Monday, August 7, 2006

An herbal way to beat the heat

On my other blog site I've written an article about cooling off without having to run the air conditioner.

Air conditioners are useful in making our houses more livable. However, the cost to air conditioners is they amplify the advance of global warming. There's more details on the blog entry (linked above) but this acceleration of global warming happens because air conditioners effectively shift heat from inside buildings to outside, plus the electricity required to run the air conditioner adds carbon to the atmosphere directly affecting the greenhouse gasses and directly causing more climate change.

For the time being it's perhaps best to avoid air conditioners. Perhaps in the future humanity might develop a way to generate electricity without adding greenhouse gasses to the atmosphere. Well, some methods for that have already been developed, but the powers that be don't see it fit to actually deploy those methods. So for the time being the use of air conditioners will simply make the heating problem worse. It's kind of like squeezing a baloon, which just makes the baloon plump up elsewhere.

Anyway .. I want to discuss a little about herbal ways to cool off.

Air conditioning is a recent invention, which means our ancestors have for thousands of years been developing ways to beat the heat using other means.

I want to go over some herbal treatments to help one cool off, which come from Healing with the Herbs of Life

First let's discuss a general principle. Every herb or food substance has a heating or cooling nature. That nature isn't directly related to the temperature of the thing, but has to do with the chemical and energetic makeup of the herb or food. For example cinnamon is a heating herb, and the company that makes the Red Hots candy knows this very well because Red Hots are made from cinnamon.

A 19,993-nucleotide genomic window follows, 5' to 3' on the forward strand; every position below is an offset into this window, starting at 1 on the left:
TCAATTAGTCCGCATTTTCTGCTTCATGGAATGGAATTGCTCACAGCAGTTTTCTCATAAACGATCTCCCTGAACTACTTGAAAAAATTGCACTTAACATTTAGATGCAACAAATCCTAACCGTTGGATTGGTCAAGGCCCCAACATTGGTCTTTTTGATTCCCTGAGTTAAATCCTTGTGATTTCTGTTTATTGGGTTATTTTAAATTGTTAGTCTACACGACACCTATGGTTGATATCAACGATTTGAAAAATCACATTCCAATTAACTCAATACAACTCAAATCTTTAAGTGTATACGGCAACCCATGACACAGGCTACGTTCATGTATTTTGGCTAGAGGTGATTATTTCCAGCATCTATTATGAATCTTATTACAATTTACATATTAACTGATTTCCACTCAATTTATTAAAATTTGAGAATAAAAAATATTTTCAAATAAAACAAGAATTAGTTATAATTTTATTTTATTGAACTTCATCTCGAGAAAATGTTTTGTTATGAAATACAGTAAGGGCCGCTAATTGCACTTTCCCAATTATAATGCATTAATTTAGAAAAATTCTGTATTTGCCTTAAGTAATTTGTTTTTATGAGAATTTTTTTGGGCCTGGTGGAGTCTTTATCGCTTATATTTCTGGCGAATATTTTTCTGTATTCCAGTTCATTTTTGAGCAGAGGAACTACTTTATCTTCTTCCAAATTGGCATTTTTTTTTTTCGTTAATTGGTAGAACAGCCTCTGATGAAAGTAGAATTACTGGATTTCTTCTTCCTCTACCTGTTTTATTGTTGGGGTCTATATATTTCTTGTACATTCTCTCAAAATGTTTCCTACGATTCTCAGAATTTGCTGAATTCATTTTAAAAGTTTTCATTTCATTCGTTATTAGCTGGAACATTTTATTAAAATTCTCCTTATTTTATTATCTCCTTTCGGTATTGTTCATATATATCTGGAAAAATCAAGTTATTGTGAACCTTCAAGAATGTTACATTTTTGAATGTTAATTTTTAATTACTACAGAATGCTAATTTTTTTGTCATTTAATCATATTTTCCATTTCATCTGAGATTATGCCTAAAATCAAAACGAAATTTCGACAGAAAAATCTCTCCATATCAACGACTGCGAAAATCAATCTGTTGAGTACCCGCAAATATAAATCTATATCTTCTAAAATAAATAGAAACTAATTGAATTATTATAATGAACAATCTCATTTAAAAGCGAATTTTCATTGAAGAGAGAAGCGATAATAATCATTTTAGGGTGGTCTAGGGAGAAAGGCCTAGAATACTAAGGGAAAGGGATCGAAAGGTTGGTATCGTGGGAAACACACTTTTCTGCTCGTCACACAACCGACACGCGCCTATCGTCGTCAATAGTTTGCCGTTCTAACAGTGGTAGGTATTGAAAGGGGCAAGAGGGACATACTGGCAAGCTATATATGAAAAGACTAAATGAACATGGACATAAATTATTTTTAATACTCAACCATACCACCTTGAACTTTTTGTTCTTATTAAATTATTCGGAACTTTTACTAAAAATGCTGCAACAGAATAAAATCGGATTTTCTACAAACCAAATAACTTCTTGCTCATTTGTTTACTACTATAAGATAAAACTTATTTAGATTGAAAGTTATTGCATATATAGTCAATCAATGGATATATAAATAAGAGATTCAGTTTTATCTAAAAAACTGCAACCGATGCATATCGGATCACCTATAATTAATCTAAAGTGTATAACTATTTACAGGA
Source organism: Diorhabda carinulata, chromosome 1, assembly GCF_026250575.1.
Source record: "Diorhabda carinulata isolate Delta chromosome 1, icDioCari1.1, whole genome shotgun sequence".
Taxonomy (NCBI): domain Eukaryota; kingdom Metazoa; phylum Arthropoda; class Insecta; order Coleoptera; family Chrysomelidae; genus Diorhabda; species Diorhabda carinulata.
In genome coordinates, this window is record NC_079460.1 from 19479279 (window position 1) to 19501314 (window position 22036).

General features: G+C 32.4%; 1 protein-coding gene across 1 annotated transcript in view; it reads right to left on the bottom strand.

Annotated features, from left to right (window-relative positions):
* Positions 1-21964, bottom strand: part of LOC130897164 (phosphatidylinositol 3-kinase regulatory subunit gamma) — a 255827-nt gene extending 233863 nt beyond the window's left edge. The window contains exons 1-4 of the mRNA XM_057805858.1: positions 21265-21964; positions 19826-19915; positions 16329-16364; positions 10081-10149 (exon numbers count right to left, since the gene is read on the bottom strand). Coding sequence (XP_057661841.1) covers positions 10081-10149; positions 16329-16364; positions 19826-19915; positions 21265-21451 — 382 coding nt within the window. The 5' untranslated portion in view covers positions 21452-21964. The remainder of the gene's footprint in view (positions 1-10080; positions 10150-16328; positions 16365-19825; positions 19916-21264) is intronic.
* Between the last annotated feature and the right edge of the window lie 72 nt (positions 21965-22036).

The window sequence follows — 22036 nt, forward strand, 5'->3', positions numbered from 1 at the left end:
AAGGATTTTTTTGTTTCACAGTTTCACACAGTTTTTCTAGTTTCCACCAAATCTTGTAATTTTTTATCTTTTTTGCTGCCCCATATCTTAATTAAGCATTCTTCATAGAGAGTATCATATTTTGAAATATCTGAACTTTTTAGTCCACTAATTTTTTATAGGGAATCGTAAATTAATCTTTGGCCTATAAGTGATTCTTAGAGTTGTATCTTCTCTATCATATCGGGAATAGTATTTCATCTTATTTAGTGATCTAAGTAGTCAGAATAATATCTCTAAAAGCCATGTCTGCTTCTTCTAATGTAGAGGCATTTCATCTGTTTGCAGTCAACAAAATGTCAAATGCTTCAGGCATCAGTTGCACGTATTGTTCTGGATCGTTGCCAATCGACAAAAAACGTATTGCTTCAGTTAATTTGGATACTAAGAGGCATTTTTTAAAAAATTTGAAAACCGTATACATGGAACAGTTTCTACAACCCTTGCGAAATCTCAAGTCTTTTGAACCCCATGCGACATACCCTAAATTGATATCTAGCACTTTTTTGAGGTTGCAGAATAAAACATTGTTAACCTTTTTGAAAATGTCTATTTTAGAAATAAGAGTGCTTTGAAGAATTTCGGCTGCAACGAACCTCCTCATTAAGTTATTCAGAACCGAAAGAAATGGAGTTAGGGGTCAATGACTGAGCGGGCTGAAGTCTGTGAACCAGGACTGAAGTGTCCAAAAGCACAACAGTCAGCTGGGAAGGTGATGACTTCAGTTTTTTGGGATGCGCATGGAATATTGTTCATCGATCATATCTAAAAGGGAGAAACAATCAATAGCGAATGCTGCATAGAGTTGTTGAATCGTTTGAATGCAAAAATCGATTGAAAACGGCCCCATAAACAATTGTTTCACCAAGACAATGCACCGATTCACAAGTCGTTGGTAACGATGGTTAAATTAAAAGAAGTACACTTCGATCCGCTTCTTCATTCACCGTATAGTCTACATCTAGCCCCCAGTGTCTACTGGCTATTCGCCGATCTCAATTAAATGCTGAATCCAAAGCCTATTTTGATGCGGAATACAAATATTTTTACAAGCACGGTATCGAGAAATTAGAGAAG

If you ingest a heating food or herb on a hot day, that's just going to make your body hotter. Likewise if you ingest a cooling food or herb on a hot day, that'll make your body cooler. And, again, this doesn't have to do with the temperature of the thing, though a cold beverage of course will have an cooling effect. We're just looking at a way to amplify it by also using the right herbs or foods.

Cools and releases the exterior: These are said to be used for "wind heat" conditions that inlcude sweating and thirst, severe sore throat, intense headache, etc. Mint, peppermint, Lemon, Chrysanthemum, feverfew, boneset

Clear summer heat: This has to do with over-exposure to heated conditions, heat exhaustion, profuse sweating, fever, irritability, sunburn, sunstroke, etc. Diuretics and antipyretics are recommended, with examples being watermelon, mung bean, soybeans and cucumber.

There are other heat conditions covered in the book. However, just like the heating or cooling nature of herbs do not have anything to do with the temperature of the herb, so do the conditions that chinese medicine calls heat. For example inflammation is a heat condition, which you can see for yourself because the inflamed muscles are themselves hot to the touch. The herbal way to treat inflamation is with herbs that cool inflammation such as gardenia or bungleweed.

It's interesting that watermelon and cucumber are both popular summertime foods, and they are recommended as a method to clear summer heat. If you think about how watermelon or cucumber salad feels in your mouth, don't they have a cold nature? It's that cold nature that the herbalists recognize as producing the cooling effect in your body.

Mint is an interesting example. In the Middle East there's a traditional drink, senkajabin, which is made with mint. There's also the Mint Julep, a popular drink in the Old South. Even if you make a hot tea with mint, it will cool you off. Isn't that interesting?

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